Second circuit expands auditors' liability for securities fraud.
"[F] or many years," Justice Chester Straub wrote for the court, "we have recognized the existence of an accountant's duty to correct its certified opinions, but never squarely held that such a duty exists for the purposes of primary liability under [section] 10(b) of the 1934 act and [SEC] Rule 10b-5. Presented with an opportunity to do so, we now so hold." (Overton v. Todman, 478 F.3d 479 (2d Cir. 2007).)
"This decision extends and crystallizes the duty owed by accountants in their opinion letters," said Rick Wolf, founder and managing partner of Lexacos, a business advisory group, and of Wolf Associates, a law firm specializing in corporate litigation, both based in West Orange, New Jersey. "It creates a completely different obligation for accountants and for how they perceive their duties.
"Previously," Wolf said, "accountants saw themselves as having a duty to the company that hired them. This decision extends that duty to shareholders, to the investing public, to individuals who rely on their opinion--even though these individuals did not directly hire the accounting company. It is a dramatic departure."
From 1999 to 2002, Direct Brokerage, Inc. (DBI)--a securities broker listed on the New York Stock Exchange--employed Todman & Co. as its accounting firm. In the summer of 2003, after being alerted to problems with its payroll taxes, DBI hired another firm, Integrated Management Solutions, to conduct a forensic audit. That firm found that Todman's audits had been flawed in several respects and inconsistent with generally accepted auditing practices.
At the same time, DBI was actively courting investors. When David Overton expressed interest in the company, it gave him its 2002 financial statements, which had been prepared by Todman in early 2003. These reports did not include any of the problems that Integrated had found. Overton then invested $500,000 in DBI and lent the company $1.5 million.
A few months later, DBI went into bankruptcy and defaulted on the loan, and Overton lost his entire investment. He sued Todman and its successor auditing firm, Trien, Rosenberg, Weinberg, Ciullo & Fazzari, LLP. Overton claimed the auditors and DBI knew the financial reports were incorrect and knew or should have known that outside investors would rely on these reports, yet took no action to correct its reports or withdraw its opinion, especially in regard to the company's payroll tax liability. Overton alleged that despite serious concerns raised by Integrated, Todman never corrected its financial reports or revised its "clean opinion" of DBI's financial status.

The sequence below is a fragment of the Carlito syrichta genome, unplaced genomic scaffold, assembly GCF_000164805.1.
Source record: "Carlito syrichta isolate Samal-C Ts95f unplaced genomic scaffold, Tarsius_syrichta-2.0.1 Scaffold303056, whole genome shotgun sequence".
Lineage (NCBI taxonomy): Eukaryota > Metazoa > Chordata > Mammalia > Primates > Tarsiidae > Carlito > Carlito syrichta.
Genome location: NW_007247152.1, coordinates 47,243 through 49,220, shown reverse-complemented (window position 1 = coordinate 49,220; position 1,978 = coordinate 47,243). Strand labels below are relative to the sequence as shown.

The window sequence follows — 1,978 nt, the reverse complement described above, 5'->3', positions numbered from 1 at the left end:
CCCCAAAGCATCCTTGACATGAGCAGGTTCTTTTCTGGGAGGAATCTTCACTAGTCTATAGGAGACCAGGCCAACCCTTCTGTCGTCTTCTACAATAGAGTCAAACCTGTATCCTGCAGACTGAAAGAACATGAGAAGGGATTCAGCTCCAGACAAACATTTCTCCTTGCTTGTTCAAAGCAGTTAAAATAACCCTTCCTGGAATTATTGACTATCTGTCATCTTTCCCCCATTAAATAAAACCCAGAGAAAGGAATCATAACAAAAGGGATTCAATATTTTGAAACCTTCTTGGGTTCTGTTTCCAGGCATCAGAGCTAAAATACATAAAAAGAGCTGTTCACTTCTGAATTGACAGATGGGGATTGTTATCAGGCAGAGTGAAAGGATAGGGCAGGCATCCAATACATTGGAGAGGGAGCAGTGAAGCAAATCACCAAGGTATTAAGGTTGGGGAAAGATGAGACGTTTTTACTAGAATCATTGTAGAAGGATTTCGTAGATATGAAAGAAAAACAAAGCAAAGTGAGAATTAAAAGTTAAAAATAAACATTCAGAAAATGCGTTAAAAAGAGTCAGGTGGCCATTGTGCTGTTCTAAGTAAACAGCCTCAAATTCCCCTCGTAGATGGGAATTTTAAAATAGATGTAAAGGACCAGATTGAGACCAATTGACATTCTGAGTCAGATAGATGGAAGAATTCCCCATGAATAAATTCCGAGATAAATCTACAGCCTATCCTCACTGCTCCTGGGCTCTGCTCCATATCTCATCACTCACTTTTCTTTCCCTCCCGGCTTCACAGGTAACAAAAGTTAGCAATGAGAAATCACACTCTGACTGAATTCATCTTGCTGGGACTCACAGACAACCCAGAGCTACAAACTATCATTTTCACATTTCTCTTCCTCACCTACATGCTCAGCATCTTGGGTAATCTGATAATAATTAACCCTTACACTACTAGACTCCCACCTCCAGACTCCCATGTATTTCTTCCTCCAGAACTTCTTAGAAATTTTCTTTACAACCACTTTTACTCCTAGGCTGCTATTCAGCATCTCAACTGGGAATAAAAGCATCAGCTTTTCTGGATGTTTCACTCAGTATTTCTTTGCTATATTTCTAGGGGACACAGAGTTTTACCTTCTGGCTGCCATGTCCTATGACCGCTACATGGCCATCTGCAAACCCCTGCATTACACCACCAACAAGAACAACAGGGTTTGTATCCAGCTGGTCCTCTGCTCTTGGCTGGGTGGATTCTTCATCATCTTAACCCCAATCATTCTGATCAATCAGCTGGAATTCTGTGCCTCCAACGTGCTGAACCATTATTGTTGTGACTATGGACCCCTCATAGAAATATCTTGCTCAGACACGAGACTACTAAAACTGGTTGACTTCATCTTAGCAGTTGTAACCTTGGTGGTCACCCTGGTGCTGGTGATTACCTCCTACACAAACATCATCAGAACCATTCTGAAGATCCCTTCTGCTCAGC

A trial court dismissed the case, but the court of appeals found that Overton's claim matched the court's own reasoning.
"The precise issue on appeal," Straub wrote, "is whether an auditor may incur primary liability under [section] 10 (b) and Rule 10b-5 when the auditor provides a certified opinion that is false or misleading when issued, subsequently learns or was reckless in not learning that the earlier statement was false or misleading, knows or should know that potential investors are relying on the opinion, yet fails to take reasonable steps to correct or withdraw its opinion and/or the underlying financial statements. We hold that under such circumstances, an auditor becomes primarily liable for securities fraud, assuming all the other elements of a securities fraud claim are present."
And in this case, Straub wrote, "since the complaint pleads precisely this theory of liability, we vacate the district court's dismissal and remand for further proceedings consistent with this opinion."
Whether the decision will result in greater legal liability across the board, Wolf said, "will depend on whether the decision is narrowly read on its facts or [is viewed as providing] a broad-based principle that can apply in other fact patterns. That's typically how the law works, that's the typical debate, so this case should be no different."
Wolf said he expects the decision to attract intense scrutiny because it comes from a jurisdiction--the Southern District of New York, which the Second Circuit covers--where business-related decisions are highly visible. "And the Second Circuit has tended to be more business-friendly, so this decision, coming from that circuit, is very significant and noteworthy," he said.
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|Title Annotation:||news & trends|
|Date:||Jun 1, 2007|
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